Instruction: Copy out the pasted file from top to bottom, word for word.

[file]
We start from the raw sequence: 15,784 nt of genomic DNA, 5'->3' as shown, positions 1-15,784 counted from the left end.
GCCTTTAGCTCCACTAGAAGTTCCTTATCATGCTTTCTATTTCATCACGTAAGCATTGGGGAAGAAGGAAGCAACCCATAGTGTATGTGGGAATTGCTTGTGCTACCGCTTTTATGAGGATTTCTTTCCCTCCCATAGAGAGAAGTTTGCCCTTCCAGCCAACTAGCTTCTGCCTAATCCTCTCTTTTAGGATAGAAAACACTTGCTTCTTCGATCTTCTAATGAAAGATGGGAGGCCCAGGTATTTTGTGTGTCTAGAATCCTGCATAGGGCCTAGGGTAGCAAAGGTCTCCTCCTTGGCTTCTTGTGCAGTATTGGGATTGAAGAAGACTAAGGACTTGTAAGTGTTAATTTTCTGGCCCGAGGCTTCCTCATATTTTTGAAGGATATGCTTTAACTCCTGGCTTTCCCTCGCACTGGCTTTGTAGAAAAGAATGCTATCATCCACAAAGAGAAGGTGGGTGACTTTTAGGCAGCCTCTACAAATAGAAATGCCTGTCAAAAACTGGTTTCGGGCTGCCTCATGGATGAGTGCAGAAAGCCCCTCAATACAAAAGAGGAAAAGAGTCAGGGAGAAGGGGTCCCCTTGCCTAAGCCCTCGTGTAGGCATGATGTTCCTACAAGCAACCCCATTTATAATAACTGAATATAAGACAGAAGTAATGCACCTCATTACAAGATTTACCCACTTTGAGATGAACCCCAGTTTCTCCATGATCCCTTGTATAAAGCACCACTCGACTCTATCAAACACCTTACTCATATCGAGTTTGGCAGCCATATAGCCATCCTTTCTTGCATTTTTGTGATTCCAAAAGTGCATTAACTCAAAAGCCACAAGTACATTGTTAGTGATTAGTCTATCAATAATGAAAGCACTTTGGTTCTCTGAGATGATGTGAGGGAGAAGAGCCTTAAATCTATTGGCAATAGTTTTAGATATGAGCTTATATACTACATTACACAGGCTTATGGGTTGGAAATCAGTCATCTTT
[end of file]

We start from the raw sequence: 15,784 nt of genomic DNA, 5'->3' as shown, positions 1-15,784 counted from the left end.
GCCTTTAGCTCCACTAGAAGTTCCTTATCATGCTTTCTATTTCATCACGTAAGCATTGGGGAAGAAGGAAGCAACCCATAGTGTATGTGGGAATTGCTTGTGCTACCGCTTTTATGAGGATTTCTTTCCCTCCCATAGAGAGAAGTTTGCCCTTCCAGCCAACTAGCTTCTGCCTAATCCTCTCTTTTAGGATAGAAAACACTTGCTTCTTCGATCTTCTAATGAAAGATGGGAGGCCCAGGTATTTTGTGTGTCTAGAATCCTGCATAGGGCCTAGGGTAGCAAAGGTCTCCTCCTTGGCTTCTTGTGCAGTATTGGGATTGAAGAAGACTAAGGACTTGTAAGTGTTAATTTTCTGGCCCGAGGCTTCCTCATATTTTTGAAGGATATGCTTTAACTCCTGGCTTTCCCTCGCACTGGCTTTGTAGAAAAGAATGCTATCATCCACAAAGAGAAGGTGGGTGACTTTTAGGCAGCCTCTACAAATAGAAATGCCTGTCAAAAACTGGTTTCGGGCTGCCTCATGGATGAGTGCAGAAAGCCCCTCAATACAAAAGAGGAAAAGAGTCAGGGAGAAGGGGTCCCCTTGCCTAAGCCCTCGTGTAGGCATGATGTTCCTACAAGCAACCCCATTTATAATAACTGAATATAAGACAGAAGTAATGCACCTCATTACAAGATTTACCCACTTTGAGATGAACCCCAGTTTCTCCATGATCCCTTGTATAAAGCACCACTCGACTCTATCAAACACCTTACTCATATCGAGTTTGGCAGCCATATAGCCATCCTTTCTTGCATTTTTGTGATTCCAAAAGTGCATTAACTCAAAAGCCACAAGTACATTGTTAGTGATTAGTCTATCAATAATGAAAGCACTTTGGTTCTCTGAGATGATGTGAGGGAGAAGAGCCTTAAATCTATTGGCAATAGTTTTAGATATGAGCTTATATACTACATTACACAGGCTTATGGGTTGGAAATCAGTCATCTTT